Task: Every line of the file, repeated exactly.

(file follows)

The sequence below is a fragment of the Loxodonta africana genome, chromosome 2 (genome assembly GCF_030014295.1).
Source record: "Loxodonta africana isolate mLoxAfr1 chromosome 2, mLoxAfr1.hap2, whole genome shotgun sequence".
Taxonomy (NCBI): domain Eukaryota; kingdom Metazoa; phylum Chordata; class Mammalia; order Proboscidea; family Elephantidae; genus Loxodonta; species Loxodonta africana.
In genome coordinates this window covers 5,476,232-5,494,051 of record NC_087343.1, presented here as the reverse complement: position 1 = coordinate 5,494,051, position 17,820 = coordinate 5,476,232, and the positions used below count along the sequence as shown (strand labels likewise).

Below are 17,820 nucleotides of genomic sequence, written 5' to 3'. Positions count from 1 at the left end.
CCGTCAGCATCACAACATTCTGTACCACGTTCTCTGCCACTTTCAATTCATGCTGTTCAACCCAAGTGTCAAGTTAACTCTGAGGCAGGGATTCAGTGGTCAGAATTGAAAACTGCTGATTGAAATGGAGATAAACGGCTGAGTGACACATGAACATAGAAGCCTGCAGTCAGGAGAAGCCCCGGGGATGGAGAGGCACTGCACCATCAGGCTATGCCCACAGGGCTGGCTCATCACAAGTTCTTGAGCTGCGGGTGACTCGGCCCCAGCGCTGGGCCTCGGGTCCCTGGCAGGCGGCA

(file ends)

The sequence below is a fragment of the Loxodonta africana genome, chromosome 2 (genome assembly GCF_030014295.1).
Source record: "Loxodonta africana isolate mLoxAfr1 chromosome 2, mLoxAfr1.hap2, whole genome shotgun sequence".
Taxonomy (NCBI): domain Eukaryota; kingdom Metazoa; phylum Chordata; class Mammalia; order Proboscidea; family Elephantidae; genus Loxodonta; species Loxodonta africana.
In genome coordinates this window covers 5,476,232-5,494,051 of record NC_087343.1, presented here as the reverse complement: position 1 = coordinate 5,494,051, position 17,820 = coordinate 5,476,232, and the positions used below count along the sequence as shown (strand labels likewise).

Below are 17,820 nucleotides of genomic sequence, written 5' to 3'. Positions count from 1 at the left end.
CCGTCAGCATCACAACATTCTGTACCACGTTCTCTGCCACTTTCAATTCATGCTGTTCAACCCAAGTGTCAAGTTAACTCTGAGGCAGGGATTCAGTGGTCAGAATTGAAAACTGCTGATTGAAATGGAGATAAACGGCTGAGTGACACATGAACATAGAAGCCTGCAGTCAGGAGAAGCCCCGGGGATGGAGAGGCACTGCACCATCAGGCTATGCCCACAGGGCTGGCTCATCACAAGTTCTTGAGCTGCGGGTGACTCGGCCCCAGCGCTGGGCCTCGGGTCCCTGGCAGGCGGCA